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Old 08-30-2014, 02:50 PM   #1
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my "virgin" posting .. battery question ..

hi airstream forums,
just purchased my first Airstream and beyond stoked) i have a 1972 Sovereign in original condition, it had been sat for years if not decades.
my first question (no doubt, they will be many) .. plugged in my battery from my pop-up with probably about 50% charge , the battery meter showed 50% reading. within 15mins the lights faded to nothing, ok, so here's my question.. i went to take out the battery and noticed that the cables were HOT. this seemed really strange .. like there was a short circuit or something ..
think i need professional advice but worth a check-in here.

thanks in advance )
nick
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Old 08-30-2014, 03:20 PM   #2
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Something's either shorted, or something fairly big has been left on.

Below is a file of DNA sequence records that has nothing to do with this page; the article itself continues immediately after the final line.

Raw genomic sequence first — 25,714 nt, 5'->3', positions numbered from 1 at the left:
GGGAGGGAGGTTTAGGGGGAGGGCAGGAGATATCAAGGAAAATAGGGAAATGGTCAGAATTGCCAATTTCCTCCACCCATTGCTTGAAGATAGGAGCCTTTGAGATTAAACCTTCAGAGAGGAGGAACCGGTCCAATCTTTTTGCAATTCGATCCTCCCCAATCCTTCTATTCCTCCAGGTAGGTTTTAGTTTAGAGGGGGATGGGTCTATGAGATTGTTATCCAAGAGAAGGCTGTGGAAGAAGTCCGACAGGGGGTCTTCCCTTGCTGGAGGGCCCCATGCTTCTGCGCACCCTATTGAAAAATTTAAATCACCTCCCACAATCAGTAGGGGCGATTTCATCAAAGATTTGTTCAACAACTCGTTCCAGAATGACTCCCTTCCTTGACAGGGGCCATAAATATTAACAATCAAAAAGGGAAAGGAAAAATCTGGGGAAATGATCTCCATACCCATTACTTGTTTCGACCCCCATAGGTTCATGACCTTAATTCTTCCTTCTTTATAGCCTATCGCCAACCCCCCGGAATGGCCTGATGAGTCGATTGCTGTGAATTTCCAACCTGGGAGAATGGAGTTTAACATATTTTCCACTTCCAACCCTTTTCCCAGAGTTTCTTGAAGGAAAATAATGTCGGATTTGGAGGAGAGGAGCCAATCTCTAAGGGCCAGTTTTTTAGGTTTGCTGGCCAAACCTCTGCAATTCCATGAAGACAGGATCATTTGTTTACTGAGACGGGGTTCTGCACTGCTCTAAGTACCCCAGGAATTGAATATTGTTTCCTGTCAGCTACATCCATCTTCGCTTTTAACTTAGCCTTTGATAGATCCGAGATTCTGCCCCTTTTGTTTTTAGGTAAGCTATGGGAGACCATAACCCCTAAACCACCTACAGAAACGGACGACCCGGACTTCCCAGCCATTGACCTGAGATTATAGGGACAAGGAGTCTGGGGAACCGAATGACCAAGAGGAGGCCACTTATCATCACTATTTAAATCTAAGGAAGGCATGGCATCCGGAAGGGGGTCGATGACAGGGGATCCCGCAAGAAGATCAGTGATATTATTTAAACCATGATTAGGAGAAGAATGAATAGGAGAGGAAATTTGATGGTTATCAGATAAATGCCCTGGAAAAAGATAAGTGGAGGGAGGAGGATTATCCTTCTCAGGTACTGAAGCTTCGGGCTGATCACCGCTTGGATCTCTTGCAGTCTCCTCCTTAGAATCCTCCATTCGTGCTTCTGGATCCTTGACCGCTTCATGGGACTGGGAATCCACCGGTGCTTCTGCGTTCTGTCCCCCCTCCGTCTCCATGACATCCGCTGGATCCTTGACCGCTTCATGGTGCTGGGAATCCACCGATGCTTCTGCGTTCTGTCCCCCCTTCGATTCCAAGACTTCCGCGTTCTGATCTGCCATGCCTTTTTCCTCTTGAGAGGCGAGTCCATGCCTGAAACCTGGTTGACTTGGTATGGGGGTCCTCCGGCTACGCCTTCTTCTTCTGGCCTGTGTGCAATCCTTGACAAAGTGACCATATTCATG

Take the battery out of the trailer (or disconnect it) and use an ohm meter to measure the resistance between the positive and negative battery leads. Meter should read infinite. If it does not, something has shorted out in the trailer, or a large load has been left on.

If this test shows a short, or maybe it's just a load on the circuit, start pulling fuses in the DC panel and test each individual circuit the same way with the ohm meter.

If you find a circuit that has less than infinite resistance (with the fuse removed, start checking each component that's wired to that circuit.

In other words, process of elimination until you find the problem.